Here’s some dental research from Britain and dentist’s warnings on juice and smoothies. The statistics on dental decay are pretty shocking.
Top dentists warn that health-conscious parents are “misguidedly” letting their children’s teeth rot by giving them too many fruit smoothies, juice, and juice drinks.
The British government disclosed that dental problems have become the third most common reason for children to be admitted to hospital. Wow!
An investigation by The Sunday Telegraph newspaper showed the acid levels of popular drinks, including one found to be more acidic than vinegar. You can see more in the photo below….
Manufacturers are required to publish information about the nutritional content of drinks on the label – but not their levels of acid, which can erode the surface of teeth making decay more likely.
The Telegraph reported that 50 per cent of British five-year-olds now have signs of damage to their tooth enamel caused by excess acid in their diet. The combination of acid and sugar (natural or otherwise) in juice drinks meant they should be restricted to a “once a week treat”.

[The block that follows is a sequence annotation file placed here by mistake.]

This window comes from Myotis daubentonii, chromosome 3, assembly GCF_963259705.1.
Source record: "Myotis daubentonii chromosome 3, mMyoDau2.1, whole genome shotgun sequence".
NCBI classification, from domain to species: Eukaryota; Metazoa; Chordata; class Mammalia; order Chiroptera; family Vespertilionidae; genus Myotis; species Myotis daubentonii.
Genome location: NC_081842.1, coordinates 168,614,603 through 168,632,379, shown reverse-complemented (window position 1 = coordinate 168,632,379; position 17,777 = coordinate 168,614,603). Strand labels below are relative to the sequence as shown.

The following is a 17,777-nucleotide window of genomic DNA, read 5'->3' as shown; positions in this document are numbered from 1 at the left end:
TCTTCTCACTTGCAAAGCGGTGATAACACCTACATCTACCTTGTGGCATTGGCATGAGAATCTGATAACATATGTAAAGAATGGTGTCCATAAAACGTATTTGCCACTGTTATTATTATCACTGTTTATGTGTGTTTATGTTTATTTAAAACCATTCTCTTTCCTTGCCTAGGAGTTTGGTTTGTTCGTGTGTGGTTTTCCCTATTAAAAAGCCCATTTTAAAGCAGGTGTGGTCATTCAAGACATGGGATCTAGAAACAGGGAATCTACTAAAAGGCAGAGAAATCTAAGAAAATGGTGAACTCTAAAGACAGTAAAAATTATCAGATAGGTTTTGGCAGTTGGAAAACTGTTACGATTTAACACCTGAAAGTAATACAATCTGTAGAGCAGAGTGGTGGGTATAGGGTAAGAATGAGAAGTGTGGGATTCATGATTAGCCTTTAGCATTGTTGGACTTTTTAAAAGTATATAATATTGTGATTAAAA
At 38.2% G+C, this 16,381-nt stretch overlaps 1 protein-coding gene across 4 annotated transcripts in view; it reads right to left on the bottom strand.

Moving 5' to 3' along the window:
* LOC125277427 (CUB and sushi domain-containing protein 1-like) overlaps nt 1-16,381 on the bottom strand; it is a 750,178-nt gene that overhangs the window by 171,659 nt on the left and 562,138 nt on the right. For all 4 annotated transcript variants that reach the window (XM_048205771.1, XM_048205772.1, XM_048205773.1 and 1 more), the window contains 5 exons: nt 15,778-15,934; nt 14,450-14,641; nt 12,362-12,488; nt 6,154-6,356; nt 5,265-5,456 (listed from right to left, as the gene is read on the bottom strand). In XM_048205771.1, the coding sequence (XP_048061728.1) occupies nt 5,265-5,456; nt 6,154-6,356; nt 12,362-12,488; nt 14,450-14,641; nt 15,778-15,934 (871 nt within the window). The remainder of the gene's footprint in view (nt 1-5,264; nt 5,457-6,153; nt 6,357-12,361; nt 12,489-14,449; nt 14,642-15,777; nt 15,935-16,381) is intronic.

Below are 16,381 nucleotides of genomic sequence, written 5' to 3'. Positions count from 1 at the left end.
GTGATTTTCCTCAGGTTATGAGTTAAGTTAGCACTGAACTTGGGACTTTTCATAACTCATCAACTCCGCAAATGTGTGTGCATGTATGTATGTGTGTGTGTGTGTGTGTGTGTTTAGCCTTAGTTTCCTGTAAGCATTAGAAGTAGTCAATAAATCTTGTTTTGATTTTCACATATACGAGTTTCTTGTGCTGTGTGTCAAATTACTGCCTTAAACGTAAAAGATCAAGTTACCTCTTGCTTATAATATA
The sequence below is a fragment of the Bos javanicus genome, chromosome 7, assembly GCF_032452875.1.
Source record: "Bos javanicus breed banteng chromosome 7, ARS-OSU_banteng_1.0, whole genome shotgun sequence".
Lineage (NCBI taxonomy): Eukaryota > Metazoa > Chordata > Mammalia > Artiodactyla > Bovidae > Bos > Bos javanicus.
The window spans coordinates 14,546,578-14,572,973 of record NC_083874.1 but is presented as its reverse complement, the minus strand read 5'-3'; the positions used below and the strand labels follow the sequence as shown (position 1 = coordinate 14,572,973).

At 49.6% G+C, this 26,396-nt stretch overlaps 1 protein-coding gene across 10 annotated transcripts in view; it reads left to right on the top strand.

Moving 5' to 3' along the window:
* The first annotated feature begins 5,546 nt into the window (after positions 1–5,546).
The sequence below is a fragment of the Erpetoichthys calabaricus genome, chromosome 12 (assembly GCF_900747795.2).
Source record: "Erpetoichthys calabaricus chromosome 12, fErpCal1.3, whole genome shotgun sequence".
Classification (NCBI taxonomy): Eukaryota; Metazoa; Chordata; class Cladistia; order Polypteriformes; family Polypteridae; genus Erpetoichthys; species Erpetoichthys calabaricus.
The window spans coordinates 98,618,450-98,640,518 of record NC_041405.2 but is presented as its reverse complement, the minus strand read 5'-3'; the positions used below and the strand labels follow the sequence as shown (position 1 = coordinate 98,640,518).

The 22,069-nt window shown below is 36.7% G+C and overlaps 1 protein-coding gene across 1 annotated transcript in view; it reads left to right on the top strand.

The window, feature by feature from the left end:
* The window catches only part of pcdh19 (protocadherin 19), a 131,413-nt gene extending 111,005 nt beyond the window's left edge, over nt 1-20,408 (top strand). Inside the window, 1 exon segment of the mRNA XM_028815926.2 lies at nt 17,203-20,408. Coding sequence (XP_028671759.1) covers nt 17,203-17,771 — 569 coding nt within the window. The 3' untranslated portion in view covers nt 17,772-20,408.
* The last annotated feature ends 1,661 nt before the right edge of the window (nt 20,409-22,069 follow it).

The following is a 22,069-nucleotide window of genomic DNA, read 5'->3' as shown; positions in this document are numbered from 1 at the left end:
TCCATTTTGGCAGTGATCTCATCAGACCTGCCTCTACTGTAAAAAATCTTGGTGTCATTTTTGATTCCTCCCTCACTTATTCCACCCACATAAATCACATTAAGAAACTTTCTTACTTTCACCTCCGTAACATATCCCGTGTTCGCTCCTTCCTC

Tooth enamel begins to be destroyed when acid levels in the mouth drop below 5.5 on the pH scale, which has 7 as neutral and 1 as strong acid. Water has a pH of 7, and milk is just below at 6.8. Vinegar has an acidity level of 2.9. Some of the fruit drinks tested, including Tropicana orange juice, Capella pure apple juice, and Capri Sun orange drink all had acid levels ranging between 3.3 and 3.8. 100% juice scored as badly as “juice drinks” mixing juice and sugar.
The most acidic beverage tested was Coca Cola, with a pH level of 2.5, and 12.5 teaspoons of sugar in a 500ml (17.5 fluid ounces) bottle. I think we all could have guessed that one.
Dentists said that rather than consuming fruit or fruit juices as a snack, they were better consumed at meal times or accompanied with something containing calcium, such as cheese, which neutralizes the acid. Coke should be avoided completely.
Children should be encouraged to drink water afterwards to wash away some of the acid, but not to brush their teeth until at least an hour afterwards, as teeth are weakened by exposure to acid, they said. Saliva also helps to restore the balance.
The senior dentist said parents should brush their children’s teeth for them until they reach the age of seven or can demonstrate manual dexterity by writing their own name clearly.
I personally do not recommend juice to people of any age, as it spikes the blood sugar and leaves us hungry. This information just confirms that juice and sodas don’t belong in “The Diet For Human Beings”.